The Final Cut

How Emmy Blew It Again

Predictably, today's nominations say more about what's wrong with the system -- a bias toward the familiar -- than what's right with the outcome -- noms for a few deserving first-timers. Here's one quick fix for the most serious oversight

EMMY'S CROSSED 'WIRE' Williams' portrayal as Omar is just one of several performances on The Wire that was unfairly overlooked
Image credit: The Wire: Paul Schiraldi
EMMY'S CROSSED 'WIRE' Williams' portrayal as Omar is just one of several performances on The Wire that was unfairly overlooked

How Emmy can do right by ''The Wire''

Creeeeeeaaaak! This year's Emmy nominations, as predicted and dreaded, turned out to be, in many ways, the exact display of boobishness and ignorance that many of us had feared. Over 140 programs were nominated — including, for the record, According To Jim, CSI: NY and the telecast of the Golden Globes — and yet, not a single nomination for The Wire in any category. Not one. I mean, seriously — cancel the telecast, go home, and hang your freaking heads in shame.

The Emmy voters are like your great-grandmother; news travels slowly to them, and you have to say anything very loudly to make sure it gets through. Thus, word of Friday Night Lights, of the spectacular work of Michael Chiklis, CCH Pounder, and Walton Goggins in The Shield, and of the entire, stunning cast of The Wire (to mention just three of the deserving: Michael K. Williams as Omar, Aidan Gillen as Tommy Carcetti, and Andre Royo as Bubbles) did not penetrate the ear trumpets of the actors' branch this year. The Emmy voters are also like your 2-year-old: Once they learn something, they like to say it over and over and over and over and over and over and...so it's no surprise that this year's nominees include Monk's Tony Shalhoub (his fifth), Law & Order: SVU's Mariska Hargitay (her fourth straight), Kiefer ''I don't have time to explain it to you, just cut the wire!'' Sutherland (six in a row) and, of course, William Shatner, making it four in a row as Denny Crane! If not for the minor technicality of the show not being on any more, I'm sure they would have nominated Martin Sheen for The West Wing again too.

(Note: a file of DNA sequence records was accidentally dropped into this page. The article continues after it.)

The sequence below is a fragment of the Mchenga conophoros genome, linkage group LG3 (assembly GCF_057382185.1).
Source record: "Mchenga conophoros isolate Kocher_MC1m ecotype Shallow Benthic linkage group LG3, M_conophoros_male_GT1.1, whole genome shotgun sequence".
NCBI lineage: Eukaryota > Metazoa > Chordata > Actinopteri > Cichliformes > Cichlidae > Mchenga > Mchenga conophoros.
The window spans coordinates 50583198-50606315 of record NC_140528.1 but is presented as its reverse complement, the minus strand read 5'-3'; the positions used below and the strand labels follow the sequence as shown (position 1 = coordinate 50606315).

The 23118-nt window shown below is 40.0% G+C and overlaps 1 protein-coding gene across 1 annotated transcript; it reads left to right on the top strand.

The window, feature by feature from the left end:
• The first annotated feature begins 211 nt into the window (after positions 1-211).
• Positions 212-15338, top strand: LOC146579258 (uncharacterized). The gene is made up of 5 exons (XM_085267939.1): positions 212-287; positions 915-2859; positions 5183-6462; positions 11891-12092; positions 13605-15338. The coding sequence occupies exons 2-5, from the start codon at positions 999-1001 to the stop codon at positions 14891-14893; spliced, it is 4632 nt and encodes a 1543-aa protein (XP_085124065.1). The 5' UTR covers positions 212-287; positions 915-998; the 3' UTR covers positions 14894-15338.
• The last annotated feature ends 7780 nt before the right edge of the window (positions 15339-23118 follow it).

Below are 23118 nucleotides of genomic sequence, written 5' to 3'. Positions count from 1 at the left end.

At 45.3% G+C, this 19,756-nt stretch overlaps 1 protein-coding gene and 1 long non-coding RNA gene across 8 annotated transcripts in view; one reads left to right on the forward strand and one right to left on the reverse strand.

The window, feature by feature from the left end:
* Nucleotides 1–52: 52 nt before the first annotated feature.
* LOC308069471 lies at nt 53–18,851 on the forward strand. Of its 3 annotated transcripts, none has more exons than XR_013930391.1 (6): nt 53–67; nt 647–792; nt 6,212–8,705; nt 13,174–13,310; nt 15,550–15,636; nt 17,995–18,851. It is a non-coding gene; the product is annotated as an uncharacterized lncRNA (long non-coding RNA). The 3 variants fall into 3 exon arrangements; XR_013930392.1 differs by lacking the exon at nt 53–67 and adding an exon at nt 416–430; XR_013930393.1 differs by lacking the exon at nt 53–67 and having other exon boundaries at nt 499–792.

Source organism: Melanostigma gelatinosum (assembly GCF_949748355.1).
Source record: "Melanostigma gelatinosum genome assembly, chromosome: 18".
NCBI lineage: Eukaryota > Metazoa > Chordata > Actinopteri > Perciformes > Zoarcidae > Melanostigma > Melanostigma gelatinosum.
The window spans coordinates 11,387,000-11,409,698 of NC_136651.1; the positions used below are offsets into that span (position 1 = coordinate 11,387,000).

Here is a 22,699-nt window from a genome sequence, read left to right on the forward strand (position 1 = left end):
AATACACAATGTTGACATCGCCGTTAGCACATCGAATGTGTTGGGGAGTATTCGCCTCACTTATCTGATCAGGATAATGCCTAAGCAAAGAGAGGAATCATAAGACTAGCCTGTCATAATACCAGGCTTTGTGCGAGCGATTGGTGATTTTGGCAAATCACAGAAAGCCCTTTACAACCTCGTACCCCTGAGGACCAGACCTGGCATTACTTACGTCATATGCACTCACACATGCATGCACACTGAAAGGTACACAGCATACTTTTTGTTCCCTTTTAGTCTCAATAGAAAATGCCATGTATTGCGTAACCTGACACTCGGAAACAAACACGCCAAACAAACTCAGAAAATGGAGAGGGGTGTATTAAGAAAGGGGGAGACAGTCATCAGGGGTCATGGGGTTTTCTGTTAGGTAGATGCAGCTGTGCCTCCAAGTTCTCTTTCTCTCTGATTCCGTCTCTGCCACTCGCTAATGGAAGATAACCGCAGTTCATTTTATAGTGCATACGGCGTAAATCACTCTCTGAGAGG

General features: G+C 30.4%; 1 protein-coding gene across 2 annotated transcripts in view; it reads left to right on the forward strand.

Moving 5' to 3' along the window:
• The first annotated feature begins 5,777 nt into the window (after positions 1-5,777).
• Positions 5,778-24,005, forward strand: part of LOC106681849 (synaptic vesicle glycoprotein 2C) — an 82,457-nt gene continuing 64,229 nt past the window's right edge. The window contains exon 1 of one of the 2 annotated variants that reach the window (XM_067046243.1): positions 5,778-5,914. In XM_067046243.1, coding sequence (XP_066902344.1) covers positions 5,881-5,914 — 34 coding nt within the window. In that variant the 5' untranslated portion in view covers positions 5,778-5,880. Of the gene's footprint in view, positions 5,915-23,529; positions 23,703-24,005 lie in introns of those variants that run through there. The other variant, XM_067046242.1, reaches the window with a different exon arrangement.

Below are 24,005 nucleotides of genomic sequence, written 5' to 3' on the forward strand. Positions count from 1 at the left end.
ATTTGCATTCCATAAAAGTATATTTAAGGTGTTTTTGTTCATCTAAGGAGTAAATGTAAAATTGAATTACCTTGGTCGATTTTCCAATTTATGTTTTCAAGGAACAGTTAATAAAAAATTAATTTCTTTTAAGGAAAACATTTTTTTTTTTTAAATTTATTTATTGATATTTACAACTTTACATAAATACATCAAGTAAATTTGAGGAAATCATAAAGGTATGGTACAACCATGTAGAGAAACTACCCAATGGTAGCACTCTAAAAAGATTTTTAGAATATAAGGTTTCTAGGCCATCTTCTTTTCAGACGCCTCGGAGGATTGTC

Given those handicaps, two cheers for what the Emmys did right: Some major and deserving love for 30 Rock (ten nominations), The Office (nine, including first nominations for Rainn Wilson and Jenna Fischer), and a set of first-timers that includes Entourage's Kevin Dillon, Ugly Betty's Vanessa Williams, and The Riches' Minnie Driver, not to mention 15 nominations for The Sopranos. And while I'm cheering, the nominations for four openly gay performers — Neil Patrick Harris, T.R. Knight, Ian McKellen and Ellen DeGeneres — must represent some kind of a record, so now can we call a halt to quotes from closeted publicists, agents and managers about how coming out destroys your career?

But the Emmys still have a huge problem to fix: Their valiant attempt at a democratic voting system gives too many people with too little taste too much of a say in the outcome. Volunteer judging panels watching one episode of an actor's performance is a bad enough system, but the fact that their votes are then weighed down by the ballots of thousands of voters who may never have even watched the shows at all is shoddy. Did I mention The Wire earlier? Being grim and complicated and urban and irreducible to one episode (and, not incidentally, largely about poor black people), The Wire's just not really Emmy's cup of tea. The thing is, ignoring a show like this doesn't hurt the reputation of the series, just of the prizegivers. There is, however, a way to rectify it. The Emmys have a Governor's Award, which can be given at its discretion for an outstanding current achievement. Handing it to The Wire this year would not only be richly deserved; it would serve as an acknowledgment that the Emmy Awards can still recognize excellence, even when their own nominators can't.

Originally posted Jul 19, 2007
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